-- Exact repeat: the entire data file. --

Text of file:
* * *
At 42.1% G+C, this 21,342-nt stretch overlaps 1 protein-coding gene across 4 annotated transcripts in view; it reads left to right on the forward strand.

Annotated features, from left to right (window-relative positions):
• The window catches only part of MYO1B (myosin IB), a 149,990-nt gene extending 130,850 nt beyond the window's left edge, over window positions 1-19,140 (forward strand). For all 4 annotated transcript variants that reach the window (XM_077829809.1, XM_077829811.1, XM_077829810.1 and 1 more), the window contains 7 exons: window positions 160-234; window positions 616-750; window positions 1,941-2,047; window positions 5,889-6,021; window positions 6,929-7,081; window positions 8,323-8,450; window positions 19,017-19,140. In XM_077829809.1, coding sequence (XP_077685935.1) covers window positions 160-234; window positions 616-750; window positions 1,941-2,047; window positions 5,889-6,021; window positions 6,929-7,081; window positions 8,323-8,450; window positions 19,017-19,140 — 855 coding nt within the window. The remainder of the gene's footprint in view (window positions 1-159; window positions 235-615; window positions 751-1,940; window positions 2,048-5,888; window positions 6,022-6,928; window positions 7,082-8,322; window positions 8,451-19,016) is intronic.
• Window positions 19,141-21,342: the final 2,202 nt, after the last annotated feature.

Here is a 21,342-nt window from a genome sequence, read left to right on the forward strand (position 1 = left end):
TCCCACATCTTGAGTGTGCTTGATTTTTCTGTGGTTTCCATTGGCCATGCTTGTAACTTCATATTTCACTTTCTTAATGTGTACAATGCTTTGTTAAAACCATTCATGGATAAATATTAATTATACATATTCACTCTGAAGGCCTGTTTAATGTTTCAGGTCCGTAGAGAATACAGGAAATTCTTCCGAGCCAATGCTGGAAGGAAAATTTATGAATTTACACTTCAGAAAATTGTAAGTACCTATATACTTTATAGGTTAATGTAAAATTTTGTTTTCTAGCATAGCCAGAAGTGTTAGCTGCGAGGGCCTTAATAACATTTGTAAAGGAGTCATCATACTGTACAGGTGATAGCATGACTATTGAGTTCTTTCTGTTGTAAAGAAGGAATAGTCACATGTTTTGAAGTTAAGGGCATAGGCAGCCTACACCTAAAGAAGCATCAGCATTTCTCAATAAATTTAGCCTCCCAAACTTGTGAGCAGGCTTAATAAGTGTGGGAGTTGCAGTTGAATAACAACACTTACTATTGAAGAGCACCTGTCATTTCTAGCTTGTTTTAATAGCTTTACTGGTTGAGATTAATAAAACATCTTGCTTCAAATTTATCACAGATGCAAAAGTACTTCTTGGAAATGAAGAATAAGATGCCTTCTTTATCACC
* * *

At 42.1% G+C, this 21,342-nt stretch overlaps 1 protein-coding gene across 4 annotated transcripts in view; it reads left to right on the forward strand.

Annotated features, from left to right (window-relative positions):
• The window catches only part of MYO1B (myosin IB), a 149,990-nt gene extending 130,850 nt beyond the window's left edge, over window positions 1-19,140 (forward strand). For all 4 annotated transcript variants that reach the window (XM_077829809.1, XM_077829811.1, XM_077829810.1 and 1 more), the window contains 7 exons: window positions 160-234; window positions 616-750; window positions 1,941-2,047; window positions 5,889-6,021; window positions 6,929-7,081; window positions 8,323-8,450; window positions 19,017-19,140. In XM_077829809.1, coding sequence (XP_077685935.1) covers window positions 160-234; window positions 616-750; window positions 1,941-2,047; window positions 5,889-6,021; window positions 6,929-7,081; window positions 8,323-8,450; window positions 19,017-19,140 — 855 coding nt within the window. The remainder of the gene's footprint in view (window positions 1-159; window positions 235-615; window positions 751-1,940; window positions 2,048-5,888; window positions 6,022-6,928; window positions 7,082-8,322; window positions 8,451-19,016) is intronic.
• Window positions 19,141-21,342: the final 2,202 nt, after the last annotated feature.

Here is a 21,342-nt window from a genome sequence, read left to right on the forward strand (position 1 = left end):
TCCCACATCTTGAGTGTGCTTGATTTTTCTGTGGTTTCCATTGGCCATGCTTGTAACTTCATATTTCACTTTCTTAATGTGTACAATGCTTTGTTAAAACCATTCATGGATAAATATTAATTATACATATTCACTCTGAAGGCCTGTTTAATGTTTCAGGTCCGTAGAGAATACAGGAAATTCTTCCGAGCCAATGCTGGAAGGAAAATTTATGAATTTACACTTCAGAAAATTGTAAGTACCTATATACTTTATAGGTTAATGTAAAATTTTGTTTTCTAGCATAGCCAGAAGTGTTAGCTGCGAGGGCCTTAATAACATTTGTAAAGGAGTCATCATACTGTACAGGTGATAGCATGACTATTGAGTTCTTTCTGTTGTAAAGAAGGAATAGTCACATGTTTTGAAGTTAAGGGCATAGGCAGCCTACACCTAAAGAAGCATCAGCATTTCTCAATAAATTTAGCCTCCCAAACTTGTGAGCAGGCTTAATAAGTGTGGGAGTTGCAGTTGAATAACAACACTTACTATTGAAGAGCACCTGTCATTTCTAGCTTGTTTTAATAGCTTTACTGGTTGAGATTAATAAAACATCTTGCTTCAAATTTATCACAGATGCAAAAGTACTTCTTGGAAATGAAGAATAAGATGCCTTCTTTATCACC